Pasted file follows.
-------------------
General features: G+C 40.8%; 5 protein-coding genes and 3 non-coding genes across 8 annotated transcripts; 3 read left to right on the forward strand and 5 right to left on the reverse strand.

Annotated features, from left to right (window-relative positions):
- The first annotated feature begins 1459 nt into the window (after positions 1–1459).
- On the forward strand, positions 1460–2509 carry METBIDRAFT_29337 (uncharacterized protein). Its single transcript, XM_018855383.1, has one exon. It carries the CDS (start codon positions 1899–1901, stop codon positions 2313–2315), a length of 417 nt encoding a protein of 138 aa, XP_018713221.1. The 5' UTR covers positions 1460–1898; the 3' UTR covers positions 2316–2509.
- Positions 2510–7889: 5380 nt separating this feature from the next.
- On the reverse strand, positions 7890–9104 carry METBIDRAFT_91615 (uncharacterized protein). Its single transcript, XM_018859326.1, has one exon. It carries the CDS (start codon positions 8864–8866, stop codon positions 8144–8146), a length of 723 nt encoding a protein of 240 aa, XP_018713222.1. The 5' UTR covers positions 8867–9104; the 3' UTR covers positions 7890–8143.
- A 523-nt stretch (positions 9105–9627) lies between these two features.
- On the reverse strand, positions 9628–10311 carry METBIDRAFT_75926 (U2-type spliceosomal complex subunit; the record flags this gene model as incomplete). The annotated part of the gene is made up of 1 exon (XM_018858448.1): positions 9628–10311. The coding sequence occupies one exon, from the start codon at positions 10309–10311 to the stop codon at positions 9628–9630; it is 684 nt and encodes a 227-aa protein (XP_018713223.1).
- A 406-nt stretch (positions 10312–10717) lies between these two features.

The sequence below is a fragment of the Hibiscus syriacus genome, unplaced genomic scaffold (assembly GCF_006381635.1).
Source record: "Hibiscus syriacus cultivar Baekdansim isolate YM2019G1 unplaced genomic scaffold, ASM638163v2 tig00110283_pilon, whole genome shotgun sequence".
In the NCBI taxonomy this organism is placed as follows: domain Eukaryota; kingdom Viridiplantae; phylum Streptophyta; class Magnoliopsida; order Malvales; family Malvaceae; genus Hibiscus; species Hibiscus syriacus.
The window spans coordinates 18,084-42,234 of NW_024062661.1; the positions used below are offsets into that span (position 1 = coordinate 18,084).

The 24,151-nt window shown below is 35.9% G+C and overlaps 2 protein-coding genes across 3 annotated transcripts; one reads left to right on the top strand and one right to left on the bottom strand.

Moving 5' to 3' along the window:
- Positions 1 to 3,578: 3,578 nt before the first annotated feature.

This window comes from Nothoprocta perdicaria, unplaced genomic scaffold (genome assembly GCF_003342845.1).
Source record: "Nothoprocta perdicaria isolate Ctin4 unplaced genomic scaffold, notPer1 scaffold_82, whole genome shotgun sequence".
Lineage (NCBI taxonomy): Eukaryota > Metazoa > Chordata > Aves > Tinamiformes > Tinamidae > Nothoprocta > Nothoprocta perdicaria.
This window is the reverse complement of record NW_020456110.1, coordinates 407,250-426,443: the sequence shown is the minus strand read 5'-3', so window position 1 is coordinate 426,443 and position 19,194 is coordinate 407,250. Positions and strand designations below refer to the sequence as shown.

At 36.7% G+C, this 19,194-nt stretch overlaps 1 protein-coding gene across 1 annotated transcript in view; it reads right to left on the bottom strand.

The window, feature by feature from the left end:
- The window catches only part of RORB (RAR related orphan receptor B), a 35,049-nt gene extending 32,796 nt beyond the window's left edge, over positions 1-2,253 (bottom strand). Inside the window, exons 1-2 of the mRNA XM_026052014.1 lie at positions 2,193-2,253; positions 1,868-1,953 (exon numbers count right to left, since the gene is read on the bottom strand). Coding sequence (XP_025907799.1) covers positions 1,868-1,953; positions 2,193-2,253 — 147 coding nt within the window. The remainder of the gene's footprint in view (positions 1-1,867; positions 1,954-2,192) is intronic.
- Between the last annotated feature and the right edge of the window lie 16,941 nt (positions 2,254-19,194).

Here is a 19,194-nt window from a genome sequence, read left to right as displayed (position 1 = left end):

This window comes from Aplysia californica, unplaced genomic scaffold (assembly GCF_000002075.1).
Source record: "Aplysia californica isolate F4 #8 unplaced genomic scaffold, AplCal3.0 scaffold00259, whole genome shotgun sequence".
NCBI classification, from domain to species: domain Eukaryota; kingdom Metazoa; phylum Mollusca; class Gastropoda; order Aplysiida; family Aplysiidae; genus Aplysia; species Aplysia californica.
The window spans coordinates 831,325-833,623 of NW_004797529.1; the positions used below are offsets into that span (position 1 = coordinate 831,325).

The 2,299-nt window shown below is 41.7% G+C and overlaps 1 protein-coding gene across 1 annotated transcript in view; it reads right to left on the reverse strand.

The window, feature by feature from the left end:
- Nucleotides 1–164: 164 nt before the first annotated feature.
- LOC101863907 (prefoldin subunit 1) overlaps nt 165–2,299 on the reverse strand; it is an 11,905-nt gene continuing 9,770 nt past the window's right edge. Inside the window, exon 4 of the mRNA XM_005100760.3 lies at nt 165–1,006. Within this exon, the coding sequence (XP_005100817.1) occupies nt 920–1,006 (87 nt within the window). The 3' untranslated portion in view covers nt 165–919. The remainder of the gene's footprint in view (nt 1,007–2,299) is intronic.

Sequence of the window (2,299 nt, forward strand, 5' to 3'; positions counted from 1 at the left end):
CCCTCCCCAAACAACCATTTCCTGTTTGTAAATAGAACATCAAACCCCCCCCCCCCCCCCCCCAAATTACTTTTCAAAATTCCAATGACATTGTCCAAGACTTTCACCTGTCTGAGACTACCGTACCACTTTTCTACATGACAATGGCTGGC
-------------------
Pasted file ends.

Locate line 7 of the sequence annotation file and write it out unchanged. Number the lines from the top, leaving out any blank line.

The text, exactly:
- A 523-nt stretch (positions 9105–9627) lies between these two features.